Technologically and linguistically adventurous EFL teacher, trainer, writer and manager

Out of the window

A very simple activity, which works very well as a filler, as revision, or as the prompt for a whole lesson. All you need is a window with something going on outside.

The view from our classroom

The view from our classroom at IH Sevastopol

Ask the students to look out of the window and tell each other/you what they can see. With my elementary students I encouraged them to use a few structures they’d recently studied:

  • There is/are…
  • Present continuous
  • NOT: I can see… I can see… I can see… (which is what they started with!)

Feed in any vocabulary and structures that they might need, and make a note of them on the board. The students should focus on speaking as much as possible for now, rather than note-taking. Give them time and space to think of ideas – it took my students time to warm up, but then they came up with lots of ideas.

When they’ve run out of steam (after about ten minutes for my group of four elementary students), let the students make notes based on what you put on the board, as well as ask more questions about language.

I repeated the activity a week later, and the students managed to remember about half of the new vocabulary they’d used the first time, as well as adding adjectives and more description without any prompting from me at all. They had resorted to ‘I can see…’ again, but after a reminder from me started to use ‘There is/are…’ and present continuous again.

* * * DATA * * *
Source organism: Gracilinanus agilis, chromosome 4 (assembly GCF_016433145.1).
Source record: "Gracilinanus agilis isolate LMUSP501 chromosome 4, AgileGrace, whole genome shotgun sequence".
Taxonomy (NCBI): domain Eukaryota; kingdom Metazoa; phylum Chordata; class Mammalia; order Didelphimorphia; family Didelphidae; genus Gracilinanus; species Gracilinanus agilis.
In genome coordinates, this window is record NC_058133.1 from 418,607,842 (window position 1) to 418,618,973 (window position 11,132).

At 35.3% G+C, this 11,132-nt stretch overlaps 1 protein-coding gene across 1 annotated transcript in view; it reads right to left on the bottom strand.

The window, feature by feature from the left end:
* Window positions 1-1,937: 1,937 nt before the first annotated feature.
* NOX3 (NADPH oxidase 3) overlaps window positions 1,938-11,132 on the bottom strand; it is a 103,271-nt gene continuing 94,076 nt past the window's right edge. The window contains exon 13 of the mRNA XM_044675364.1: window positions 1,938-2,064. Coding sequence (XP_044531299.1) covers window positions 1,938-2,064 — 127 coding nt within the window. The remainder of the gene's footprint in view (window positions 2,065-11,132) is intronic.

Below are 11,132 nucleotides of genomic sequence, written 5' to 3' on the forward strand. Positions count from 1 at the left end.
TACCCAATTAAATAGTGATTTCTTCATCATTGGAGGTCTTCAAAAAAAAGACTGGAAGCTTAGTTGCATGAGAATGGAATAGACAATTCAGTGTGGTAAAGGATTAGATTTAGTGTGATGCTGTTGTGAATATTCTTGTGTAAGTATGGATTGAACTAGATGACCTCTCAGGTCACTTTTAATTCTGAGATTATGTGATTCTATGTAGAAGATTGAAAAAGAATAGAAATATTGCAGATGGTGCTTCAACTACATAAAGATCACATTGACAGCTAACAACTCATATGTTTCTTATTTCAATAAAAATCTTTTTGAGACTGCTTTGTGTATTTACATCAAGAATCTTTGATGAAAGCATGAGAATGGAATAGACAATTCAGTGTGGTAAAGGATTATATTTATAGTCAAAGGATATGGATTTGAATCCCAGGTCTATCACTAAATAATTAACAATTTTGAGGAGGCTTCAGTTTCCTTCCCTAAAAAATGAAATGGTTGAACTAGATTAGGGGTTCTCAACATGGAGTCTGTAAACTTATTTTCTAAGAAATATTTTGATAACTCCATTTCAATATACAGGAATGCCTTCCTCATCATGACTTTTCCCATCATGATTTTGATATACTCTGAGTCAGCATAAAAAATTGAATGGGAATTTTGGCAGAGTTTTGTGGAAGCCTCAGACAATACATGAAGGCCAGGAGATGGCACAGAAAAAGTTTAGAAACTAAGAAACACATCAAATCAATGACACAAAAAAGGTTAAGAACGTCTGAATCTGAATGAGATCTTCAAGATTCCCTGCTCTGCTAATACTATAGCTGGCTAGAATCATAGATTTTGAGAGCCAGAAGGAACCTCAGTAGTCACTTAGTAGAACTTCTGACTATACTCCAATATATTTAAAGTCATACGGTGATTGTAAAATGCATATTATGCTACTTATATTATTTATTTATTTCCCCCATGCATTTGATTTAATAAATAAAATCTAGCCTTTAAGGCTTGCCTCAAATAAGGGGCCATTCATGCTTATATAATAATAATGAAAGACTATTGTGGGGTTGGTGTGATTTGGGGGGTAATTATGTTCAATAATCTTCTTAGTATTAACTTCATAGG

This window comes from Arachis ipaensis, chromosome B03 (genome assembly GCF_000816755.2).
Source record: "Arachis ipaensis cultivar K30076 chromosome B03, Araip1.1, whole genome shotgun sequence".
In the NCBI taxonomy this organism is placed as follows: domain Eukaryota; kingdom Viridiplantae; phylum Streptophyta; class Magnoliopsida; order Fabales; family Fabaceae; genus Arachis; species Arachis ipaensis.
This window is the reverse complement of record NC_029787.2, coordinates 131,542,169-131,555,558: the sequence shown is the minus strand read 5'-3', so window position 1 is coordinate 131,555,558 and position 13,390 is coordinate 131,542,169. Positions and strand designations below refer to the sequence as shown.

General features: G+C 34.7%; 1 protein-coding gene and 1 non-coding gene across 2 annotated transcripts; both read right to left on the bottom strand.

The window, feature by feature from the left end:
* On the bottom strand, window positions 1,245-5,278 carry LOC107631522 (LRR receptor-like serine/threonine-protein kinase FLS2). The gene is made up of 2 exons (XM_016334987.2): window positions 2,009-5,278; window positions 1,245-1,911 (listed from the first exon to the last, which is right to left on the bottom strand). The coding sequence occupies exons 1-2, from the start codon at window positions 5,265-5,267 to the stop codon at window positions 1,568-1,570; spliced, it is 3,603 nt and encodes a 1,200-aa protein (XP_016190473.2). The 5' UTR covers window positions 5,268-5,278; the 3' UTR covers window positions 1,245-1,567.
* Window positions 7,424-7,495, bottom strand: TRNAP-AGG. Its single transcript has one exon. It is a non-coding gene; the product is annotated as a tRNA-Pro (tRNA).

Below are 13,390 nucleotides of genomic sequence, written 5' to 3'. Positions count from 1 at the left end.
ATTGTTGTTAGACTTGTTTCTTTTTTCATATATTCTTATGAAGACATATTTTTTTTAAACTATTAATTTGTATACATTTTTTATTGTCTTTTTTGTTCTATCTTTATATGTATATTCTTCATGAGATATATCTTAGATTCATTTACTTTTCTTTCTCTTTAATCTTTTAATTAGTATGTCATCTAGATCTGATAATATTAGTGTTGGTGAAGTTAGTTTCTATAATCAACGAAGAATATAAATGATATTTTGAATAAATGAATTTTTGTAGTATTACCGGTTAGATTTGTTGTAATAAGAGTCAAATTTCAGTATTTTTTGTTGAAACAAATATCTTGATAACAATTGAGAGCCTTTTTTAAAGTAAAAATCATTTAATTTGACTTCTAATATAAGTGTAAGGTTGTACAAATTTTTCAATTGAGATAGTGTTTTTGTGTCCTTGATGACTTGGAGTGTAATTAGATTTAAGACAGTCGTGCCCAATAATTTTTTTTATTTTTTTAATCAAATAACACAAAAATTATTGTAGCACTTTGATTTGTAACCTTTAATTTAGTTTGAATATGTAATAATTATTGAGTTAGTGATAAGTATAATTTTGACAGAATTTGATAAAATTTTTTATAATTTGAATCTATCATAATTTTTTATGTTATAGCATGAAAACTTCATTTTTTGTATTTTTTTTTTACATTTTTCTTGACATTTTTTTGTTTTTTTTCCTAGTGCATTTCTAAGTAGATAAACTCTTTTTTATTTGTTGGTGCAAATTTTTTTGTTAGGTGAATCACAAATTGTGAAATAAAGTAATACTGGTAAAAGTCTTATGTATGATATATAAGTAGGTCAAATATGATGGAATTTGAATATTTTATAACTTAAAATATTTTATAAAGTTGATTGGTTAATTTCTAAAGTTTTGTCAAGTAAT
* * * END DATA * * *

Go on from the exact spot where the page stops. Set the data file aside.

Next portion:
I’ve read many times about this kind of activity, but this is the first time I’d used it, and it definitely won’t be the last!

[I wrote this post nearly a year ago, but never pressed publish. Better late than never!]

Comments on: "Out of the window" (10)

  1. HAMID PINJARI said:

    oh really good one!!!!!!!!

    Like

  2. joannamalefaki said:

    Hi Sandy,
    I really liked this post. The idea is great. I am going to try it, but instead of a window my students will tell me what they see from the balcony door :).
    Joanna

    Like

  3. Nice idea sandy

    Like

  4. joanenglishteacher said:

    I like this idea very much but just wonder what is not good about using ‘I can see…’?? A native speaker is likely to use that structure.

    Like

    • Hi Joan,
      There’s nothing wrong with ‘I can see…’ except that it was the only structure they were using so it became quite repetitive. I also think that although a native speaker would use it, they’d be more likely to use ‘There is/are…’ Maybe you could test the activity out on a native speaker who doesn’t know what you’re doing and see what they say – I’d be interested to hear the results!
      Sandy

      Like

  5. nevenastoilkov said:

    Reblogged this on Teaching English.

    Like

  6. Reblogged this on Kaur Gibbons' Thoughts and commented:
    Quick, simple, and engaging. I’ve done this in Thailand with shy and non – communicative teens. Make it a competition to get the most and they won’t be able to stop!

    Like

  7. joannamalefaki said:

    Hi Sandy,
    I did this today. My student loved looking outside the window (it was actually a balcony door). He described what he could see and then I asked him if he could be anywhere outside, where he would be, so we also practised conditionals as well!! Win-win.
    Thanks for the idea!!
    Joanna

    Like

Leave a Reply

Fill in your details below or click an icon to log in:

WordPress.com Logo

You are commenting using your WordPress.com account. Log Out / Change )

Twitter picture

You are commenting using your Twitter account. Log Out / Change )

Facebook photo

You are commenting using your Facebook account. Log Out / Change )

Google+ photo

You are commenting using your Google+ account. Log Out / Change )

Connecting to %s

Tag Cloud

%d bloggers like this: